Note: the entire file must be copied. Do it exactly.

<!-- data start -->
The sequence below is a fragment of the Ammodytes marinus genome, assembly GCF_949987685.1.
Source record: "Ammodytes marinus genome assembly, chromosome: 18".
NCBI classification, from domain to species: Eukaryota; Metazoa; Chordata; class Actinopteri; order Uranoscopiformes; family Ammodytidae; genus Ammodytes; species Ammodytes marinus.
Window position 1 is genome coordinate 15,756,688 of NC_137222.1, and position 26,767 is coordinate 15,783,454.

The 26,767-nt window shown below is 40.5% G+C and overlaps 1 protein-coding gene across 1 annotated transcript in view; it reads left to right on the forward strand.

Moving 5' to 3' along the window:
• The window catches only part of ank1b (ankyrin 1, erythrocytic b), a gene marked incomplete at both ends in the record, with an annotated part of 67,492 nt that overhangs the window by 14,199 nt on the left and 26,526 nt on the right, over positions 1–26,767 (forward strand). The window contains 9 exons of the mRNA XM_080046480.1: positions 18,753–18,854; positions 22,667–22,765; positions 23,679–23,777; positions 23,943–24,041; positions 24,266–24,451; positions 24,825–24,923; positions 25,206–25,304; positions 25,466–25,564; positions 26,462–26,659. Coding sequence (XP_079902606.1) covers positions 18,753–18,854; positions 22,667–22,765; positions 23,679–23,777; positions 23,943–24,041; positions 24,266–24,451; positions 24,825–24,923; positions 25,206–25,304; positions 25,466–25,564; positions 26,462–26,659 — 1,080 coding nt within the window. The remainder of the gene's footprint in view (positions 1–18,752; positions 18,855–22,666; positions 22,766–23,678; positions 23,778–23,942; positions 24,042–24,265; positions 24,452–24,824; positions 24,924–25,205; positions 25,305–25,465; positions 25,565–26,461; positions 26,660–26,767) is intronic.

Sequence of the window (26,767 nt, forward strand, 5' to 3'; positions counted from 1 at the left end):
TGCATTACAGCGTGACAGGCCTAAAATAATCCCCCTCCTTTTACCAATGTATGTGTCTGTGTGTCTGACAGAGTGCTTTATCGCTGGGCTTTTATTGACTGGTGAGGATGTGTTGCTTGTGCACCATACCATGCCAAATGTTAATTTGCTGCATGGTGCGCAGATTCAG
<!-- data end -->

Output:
The sequence below is a fragment of the Ammodytes marinus genome, assembly GCF_949987685.1.
Source record: "Ammodytes marinus genome assembly, chromosome: 18".
NCBI classification, from domain to species: Eukaryota; Metazoa; Chordata; class Actinopteri; order Uranoscopiformes; family Ammodytidae; genus Ammodytes; species Ammodytes marinus.
Window position 1 is genome coordinate 15,756,688 of NC_137222.1, and position 26,767 is coordinate 15,783,454.

The 26,767-nt window shown below is 40.5% G+C and overlaps 1 protein-coding gene across 1 annotated transcript in view; it reads left to right on the forward strand.

Moving 5' to 3' along the window:
• The window catches only part of ank1b (ankyrin 1, erythrocytic b), a gene marked incomplete at both ends in the record, with an annotated part of 67,492 nt that overhangs the window by 14,199 nt on the left and 26,526 nt on the right, over positions 1–26,767 (forward strand). The window contains 9 exons of the mRNA XM_080046480.1: positions 18,753–18,854; positions 22,667–22,765; positions 23,679–23,777; positions 23,943–24,041; positions 24,266–24,451; positions 24,825–24,923; positions 25,206–25,304; positions 25,466–25,564; positions 26,462–26,659. Coding sequence (XP_079902606.1) covers positions 18,753–18,854; positions 22,667–22,765; positions 23,679–23,777; positions 23,943–24,041; positions 24,266–24,451; positions 24,825–24,923; positions 25,206–25,304; positions 25,466–25,564; positions 26,462–26,659 — 1,080 coding nt within the window. The remainder of the gene's footprint in view (positions 1–18,752; positions 18,855–22,666; positions 22,766–23,678; positions 23,778–23,942; positions 24,042–24,265; positions 24,452–24,824; positions 24,924–25,205; positions 25,305–25,465; positions 25,565–26,461; positions 26,660–26,767) is intronic.

Sequence of the window (26,767 nt, forward strand, 5' to 3'; positions counted from 1 at the left end):
TGCATTACAGCGTGACAGGCCTAAAATAATCCCCCTCCTTTTACCAATGTATGTGTCTGTGTGTCTGACAGAGTGCTTTATCGCTGGGCTTTTATTGACTGGTGAGGATGTGTTGCTTGTGCACCATACCATGCCAAATGTTAATTTGCTGCATGGTGCGCAGATTCAG